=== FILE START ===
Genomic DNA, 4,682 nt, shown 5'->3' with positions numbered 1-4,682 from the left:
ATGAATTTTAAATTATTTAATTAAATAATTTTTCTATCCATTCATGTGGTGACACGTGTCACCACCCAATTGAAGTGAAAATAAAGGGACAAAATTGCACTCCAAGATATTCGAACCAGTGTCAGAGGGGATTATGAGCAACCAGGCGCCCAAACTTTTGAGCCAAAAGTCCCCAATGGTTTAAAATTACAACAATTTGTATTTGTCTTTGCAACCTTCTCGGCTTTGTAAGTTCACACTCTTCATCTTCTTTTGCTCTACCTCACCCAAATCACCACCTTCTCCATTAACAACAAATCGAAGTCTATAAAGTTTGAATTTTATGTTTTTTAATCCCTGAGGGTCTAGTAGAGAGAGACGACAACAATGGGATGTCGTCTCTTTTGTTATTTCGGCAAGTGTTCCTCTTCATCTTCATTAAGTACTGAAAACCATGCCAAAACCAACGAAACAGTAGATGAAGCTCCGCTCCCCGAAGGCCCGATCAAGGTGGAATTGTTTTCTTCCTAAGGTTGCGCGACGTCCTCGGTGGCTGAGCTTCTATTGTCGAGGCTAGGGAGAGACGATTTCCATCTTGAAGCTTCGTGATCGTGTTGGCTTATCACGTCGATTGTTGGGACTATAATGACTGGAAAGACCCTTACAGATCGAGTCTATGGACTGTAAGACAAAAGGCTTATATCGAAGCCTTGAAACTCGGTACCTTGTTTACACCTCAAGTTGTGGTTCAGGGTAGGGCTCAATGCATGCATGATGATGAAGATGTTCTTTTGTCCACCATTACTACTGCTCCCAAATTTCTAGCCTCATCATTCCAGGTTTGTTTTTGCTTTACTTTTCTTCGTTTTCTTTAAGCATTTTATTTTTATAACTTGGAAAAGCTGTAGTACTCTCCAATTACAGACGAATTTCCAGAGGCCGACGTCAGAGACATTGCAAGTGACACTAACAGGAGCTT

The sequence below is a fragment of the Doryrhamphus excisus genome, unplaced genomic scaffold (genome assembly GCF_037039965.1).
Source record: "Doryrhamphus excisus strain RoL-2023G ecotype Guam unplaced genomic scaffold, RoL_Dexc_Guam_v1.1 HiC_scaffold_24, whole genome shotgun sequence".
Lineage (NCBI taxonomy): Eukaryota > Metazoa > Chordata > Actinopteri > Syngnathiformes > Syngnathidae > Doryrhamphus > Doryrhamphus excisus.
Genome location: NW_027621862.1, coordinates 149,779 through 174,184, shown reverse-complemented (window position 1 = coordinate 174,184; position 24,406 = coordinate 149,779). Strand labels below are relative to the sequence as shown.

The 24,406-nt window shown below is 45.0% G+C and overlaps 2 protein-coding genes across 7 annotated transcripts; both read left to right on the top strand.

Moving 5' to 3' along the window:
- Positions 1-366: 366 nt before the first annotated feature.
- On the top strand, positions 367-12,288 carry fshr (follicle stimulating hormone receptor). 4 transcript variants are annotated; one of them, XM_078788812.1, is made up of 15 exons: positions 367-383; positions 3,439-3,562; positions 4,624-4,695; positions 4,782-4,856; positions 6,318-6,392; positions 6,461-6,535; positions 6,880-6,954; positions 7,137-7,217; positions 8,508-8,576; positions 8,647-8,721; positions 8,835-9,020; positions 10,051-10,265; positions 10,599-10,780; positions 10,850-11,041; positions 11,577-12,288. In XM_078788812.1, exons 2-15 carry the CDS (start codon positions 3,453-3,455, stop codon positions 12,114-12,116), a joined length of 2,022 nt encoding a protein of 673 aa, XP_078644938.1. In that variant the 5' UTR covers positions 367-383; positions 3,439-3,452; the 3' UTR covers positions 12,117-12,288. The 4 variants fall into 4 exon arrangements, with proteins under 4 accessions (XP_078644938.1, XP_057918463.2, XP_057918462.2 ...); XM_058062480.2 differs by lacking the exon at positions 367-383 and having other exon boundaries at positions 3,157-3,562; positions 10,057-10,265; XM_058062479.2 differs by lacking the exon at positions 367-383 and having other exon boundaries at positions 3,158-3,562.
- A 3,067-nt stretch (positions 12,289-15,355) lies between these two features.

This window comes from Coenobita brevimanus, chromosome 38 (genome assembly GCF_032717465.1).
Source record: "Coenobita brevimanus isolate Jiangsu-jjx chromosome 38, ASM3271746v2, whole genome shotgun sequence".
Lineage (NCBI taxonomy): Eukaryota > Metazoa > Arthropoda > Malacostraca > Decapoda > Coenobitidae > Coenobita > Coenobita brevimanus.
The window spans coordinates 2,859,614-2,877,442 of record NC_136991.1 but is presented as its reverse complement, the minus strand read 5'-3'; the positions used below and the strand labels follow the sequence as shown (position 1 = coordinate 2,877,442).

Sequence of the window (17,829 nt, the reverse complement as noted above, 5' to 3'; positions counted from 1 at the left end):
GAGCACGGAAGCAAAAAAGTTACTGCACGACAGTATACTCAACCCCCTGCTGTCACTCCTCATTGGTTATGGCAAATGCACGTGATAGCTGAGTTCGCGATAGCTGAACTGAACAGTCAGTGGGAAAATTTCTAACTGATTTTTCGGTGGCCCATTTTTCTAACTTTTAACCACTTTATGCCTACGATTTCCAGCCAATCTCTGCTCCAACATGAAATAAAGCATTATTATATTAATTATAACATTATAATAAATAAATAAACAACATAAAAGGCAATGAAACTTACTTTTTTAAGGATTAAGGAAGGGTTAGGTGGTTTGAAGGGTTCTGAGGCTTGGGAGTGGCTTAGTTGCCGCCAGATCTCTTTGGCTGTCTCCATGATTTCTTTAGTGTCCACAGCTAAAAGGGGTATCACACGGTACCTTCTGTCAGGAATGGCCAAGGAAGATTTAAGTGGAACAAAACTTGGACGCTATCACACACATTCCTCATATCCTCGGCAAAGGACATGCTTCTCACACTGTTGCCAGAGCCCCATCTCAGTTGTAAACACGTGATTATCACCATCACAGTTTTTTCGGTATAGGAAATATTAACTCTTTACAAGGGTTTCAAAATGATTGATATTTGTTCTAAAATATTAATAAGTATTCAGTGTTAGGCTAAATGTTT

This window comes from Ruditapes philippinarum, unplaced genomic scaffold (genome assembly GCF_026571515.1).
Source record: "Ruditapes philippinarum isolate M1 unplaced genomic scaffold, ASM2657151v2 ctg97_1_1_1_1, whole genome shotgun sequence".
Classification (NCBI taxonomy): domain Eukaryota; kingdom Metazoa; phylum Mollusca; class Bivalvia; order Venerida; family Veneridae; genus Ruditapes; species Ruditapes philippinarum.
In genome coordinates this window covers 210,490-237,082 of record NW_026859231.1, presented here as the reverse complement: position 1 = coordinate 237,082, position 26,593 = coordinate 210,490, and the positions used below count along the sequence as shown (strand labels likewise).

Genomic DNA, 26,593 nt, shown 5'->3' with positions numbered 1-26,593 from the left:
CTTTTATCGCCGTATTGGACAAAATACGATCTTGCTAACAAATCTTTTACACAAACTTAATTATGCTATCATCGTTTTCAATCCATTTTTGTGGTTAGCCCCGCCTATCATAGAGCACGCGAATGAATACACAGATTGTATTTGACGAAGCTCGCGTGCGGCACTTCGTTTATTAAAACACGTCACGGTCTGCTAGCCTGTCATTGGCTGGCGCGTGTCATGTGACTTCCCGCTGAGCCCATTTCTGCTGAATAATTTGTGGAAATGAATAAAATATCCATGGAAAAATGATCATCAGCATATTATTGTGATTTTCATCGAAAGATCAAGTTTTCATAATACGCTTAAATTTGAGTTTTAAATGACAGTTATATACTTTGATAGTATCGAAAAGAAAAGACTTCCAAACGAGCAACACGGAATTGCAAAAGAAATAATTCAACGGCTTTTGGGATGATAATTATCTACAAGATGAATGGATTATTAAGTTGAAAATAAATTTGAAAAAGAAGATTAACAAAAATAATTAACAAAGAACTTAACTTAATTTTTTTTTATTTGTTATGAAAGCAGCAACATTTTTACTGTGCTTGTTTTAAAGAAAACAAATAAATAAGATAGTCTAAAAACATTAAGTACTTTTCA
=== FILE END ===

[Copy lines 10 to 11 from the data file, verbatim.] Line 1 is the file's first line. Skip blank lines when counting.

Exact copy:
- On the top strand, positions 367-12,288 carry fshr (follicle stimulating hormone receptor). 4 transcript variants are annotated; one of them, XM_078788812.1, is made up of 15 exons: positions 367-383; positions 3,439-3,562; positions 4,624-4,695; positions 4,782-4,856; positions 6,318-6,392; positions 6,461-6,535; positions 6,880-6,954; positions 7,137-7,217; positions 8,508-8,576; positions 8,647-8,721; positions 8,835-9,020; positions 10,051-10,265; positions 10,599-10,780; positions 10,850-11,041; positions 11,577-12,288. In XM_078788812.1, exons 2-15 carry the CDS (start codon positions 3,453-3,455, stop codon positions 12,114-12,116), a joined length of 2,022 nt encoding a protein of 673 aa, XP_078644938.1. In that variant the 5' UTR covers positions 367-383; positions 3,439-3,452; the 3' UTR covers positions 12,117-12,288. The 4 variants fall into 4 exon arrangements, with proteins under 4 accessions (XP_078644938.1, XP_057918463.2, XP_057918462.2 ...); XM_058062480.2 differs by lacking the exon at positions 367-383 and having other exon boundaries at positions 3,157-3,562; positions 10,057-10,265; XM_058062479.2 differs by lacking the exon at positions 367-383 and having other exon boundaries at positions 3,158-3,562.
- A 3,067-nt stretch (positions 12,289-15,355) lies between these two features.